|Department||Department of Geography, Lancaster University, LA1 4YB|
|Tel.||+44 (0)1524 594828|
|Fax.||+44 (0)1524 847099|
One useful function of a tutorial (an unbroken hour with just a few students) is to use the time to improve students' practical skills in various research-oriented techniques. They may well have learned the background and principles of a methodology in a lecture, but before they can use it in practice, they may need some 'hands on' experience. This tutorial attempts to provide this experience, using as an example of a methodology the design of a questionnaire.
The gap between the principals of questionnaire design and actually writing a good questionnaire by oneself may be a large one. Textbooks on the principals are easily available but only practice will hone the skill. One can sensitise students to best practice in three stages.
First, show them examples of (deliberately?) poor questionnaires where the questions illustrate some of the common failings of questionnaire design (e.g. over-complex questions, wrong 'language' for the audience, ambiguity, overlaps and gaps in questions, use of the wrong type of question in a given circumstance). Get the group to identify the exact problem with the questionnaire.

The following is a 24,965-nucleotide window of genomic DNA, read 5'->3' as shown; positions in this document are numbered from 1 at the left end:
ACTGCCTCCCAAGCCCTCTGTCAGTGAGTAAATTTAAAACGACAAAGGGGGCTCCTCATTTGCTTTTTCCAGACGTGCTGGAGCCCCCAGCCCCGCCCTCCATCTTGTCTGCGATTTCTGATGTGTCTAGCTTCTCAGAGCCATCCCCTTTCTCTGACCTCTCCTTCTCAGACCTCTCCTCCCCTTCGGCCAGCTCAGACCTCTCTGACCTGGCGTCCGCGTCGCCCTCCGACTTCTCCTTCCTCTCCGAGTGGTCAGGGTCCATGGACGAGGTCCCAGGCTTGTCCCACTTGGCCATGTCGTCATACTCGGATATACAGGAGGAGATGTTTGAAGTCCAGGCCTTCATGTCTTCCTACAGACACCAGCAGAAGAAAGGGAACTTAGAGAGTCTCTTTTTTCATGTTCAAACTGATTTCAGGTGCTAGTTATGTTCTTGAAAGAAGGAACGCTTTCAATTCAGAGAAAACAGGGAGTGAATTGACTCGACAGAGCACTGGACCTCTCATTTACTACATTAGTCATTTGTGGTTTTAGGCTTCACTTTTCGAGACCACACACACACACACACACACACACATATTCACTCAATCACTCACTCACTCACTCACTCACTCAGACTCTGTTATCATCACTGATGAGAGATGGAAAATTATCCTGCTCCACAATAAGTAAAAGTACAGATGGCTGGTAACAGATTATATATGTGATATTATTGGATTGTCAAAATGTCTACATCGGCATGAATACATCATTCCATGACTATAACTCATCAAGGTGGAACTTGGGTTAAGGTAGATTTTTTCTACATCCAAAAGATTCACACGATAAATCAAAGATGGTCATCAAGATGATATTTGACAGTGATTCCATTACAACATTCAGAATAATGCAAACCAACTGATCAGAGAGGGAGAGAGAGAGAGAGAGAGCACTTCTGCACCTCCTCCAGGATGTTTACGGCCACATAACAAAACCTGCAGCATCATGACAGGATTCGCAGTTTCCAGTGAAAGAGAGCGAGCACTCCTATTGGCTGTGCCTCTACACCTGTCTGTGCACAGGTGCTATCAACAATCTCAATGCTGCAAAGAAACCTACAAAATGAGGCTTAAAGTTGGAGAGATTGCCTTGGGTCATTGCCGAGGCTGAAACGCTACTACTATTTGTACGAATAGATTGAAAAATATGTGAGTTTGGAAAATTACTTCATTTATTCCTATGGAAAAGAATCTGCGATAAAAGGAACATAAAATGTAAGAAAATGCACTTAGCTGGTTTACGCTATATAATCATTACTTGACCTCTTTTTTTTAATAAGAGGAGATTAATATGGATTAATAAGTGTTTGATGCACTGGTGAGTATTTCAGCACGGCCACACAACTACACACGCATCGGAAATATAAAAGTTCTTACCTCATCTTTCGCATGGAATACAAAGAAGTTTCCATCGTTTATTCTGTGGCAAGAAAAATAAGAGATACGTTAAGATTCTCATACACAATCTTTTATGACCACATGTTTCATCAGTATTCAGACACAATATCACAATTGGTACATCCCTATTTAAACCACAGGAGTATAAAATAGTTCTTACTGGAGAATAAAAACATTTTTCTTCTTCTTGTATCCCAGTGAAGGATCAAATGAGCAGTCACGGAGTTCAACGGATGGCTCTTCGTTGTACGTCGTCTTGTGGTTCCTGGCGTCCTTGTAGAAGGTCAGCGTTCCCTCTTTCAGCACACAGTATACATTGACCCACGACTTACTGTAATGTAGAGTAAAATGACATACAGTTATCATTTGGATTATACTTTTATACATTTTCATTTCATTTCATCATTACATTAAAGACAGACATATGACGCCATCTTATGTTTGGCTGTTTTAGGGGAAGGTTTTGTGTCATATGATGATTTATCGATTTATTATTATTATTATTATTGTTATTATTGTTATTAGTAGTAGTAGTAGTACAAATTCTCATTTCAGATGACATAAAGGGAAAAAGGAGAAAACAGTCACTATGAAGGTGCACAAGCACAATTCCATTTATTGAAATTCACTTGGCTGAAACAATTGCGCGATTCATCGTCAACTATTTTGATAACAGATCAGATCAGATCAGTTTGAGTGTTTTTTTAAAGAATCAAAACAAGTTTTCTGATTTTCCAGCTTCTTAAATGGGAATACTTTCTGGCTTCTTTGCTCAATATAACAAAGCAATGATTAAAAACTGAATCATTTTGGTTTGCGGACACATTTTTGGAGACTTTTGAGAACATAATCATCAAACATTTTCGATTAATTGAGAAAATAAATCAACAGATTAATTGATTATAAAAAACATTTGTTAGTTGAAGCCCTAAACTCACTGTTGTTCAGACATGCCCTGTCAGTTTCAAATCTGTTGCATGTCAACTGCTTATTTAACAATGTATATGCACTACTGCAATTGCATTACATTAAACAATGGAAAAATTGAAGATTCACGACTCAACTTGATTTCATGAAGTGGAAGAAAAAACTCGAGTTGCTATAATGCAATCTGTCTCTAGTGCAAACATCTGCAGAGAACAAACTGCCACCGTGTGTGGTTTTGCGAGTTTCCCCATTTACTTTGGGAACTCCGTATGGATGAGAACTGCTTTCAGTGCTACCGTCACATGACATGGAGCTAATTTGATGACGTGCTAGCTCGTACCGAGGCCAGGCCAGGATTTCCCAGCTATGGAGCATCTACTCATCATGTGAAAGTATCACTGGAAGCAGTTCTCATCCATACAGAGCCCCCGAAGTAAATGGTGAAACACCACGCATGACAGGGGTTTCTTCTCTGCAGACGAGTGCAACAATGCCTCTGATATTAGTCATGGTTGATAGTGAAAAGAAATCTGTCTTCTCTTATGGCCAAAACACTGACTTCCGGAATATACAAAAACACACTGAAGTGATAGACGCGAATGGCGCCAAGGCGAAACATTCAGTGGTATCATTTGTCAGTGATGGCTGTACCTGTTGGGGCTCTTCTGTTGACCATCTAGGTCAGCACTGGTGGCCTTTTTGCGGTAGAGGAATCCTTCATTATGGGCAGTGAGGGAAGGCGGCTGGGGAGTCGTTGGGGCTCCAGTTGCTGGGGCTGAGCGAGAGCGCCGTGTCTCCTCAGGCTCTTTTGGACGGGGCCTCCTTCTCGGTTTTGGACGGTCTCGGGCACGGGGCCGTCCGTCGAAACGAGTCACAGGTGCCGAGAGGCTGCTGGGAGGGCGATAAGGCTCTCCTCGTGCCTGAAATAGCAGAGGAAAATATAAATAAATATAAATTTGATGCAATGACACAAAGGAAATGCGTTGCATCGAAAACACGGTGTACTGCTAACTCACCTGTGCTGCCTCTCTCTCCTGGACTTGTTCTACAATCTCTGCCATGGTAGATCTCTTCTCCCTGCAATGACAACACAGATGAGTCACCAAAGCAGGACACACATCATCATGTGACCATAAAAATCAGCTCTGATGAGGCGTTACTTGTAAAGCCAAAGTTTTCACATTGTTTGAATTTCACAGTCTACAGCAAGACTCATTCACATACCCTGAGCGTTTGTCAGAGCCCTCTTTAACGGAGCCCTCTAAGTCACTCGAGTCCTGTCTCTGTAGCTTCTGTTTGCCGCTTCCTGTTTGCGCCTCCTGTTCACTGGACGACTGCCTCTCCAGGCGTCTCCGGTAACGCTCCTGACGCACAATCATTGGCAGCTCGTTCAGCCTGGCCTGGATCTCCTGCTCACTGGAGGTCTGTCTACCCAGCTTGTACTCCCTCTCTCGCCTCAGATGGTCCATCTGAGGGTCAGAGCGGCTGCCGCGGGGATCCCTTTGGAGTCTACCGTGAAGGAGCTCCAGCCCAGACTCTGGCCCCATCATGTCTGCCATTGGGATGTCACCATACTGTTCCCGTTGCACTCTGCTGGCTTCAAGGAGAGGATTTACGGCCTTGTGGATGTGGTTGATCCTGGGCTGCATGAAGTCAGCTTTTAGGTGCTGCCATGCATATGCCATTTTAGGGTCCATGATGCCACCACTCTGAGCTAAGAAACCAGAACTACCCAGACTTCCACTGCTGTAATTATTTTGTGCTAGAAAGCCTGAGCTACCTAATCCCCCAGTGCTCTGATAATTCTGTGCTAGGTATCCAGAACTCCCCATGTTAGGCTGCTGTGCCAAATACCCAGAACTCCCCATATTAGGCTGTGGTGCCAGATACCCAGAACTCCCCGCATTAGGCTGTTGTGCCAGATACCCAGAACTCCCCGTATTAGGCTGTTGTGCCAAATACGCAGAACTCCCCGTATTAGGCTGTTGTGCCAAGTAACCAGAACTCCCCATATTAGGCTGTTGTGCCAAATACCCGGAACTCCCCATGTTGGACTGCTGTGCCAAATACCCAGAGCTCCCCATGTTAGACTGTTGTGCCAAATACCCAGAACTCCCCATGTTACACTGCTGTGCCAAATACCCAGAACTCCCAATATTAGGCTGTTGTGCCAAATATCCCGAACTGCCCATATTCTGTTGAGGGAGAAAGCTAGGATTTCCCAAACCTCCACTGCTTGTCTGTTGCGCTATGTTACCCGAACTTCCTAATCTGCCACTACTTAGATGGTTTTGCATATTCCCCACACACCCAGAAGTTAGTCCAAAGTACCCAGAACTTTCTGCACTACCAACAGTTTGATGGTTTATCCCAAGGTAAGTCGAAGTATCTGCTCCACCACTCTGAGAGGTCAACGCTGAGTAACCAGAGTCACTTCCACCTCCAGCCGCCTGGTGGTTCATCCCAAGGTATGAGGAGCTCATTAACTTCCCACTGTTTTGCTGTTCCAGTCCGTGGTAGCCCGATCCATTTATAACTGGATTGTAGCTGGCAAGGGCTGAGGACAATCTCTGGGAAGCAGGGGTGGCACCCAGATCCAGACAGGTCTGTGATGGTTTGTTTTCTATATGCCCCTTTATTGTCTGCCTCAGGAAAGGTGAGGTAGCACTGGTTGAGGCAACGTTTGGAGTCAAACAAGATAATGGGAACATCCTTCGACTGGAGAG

Second, get the students in pairs to re-write the bad questionnaires in a better way, explaining to you and the other students how their re-working of the questionnaire is an improvement.
Third, get the class to write their own short questionnaire on a given topic. It would be useful to get the students to swap their questionnaires and to evaluate each others' with the tutor in an advisory role.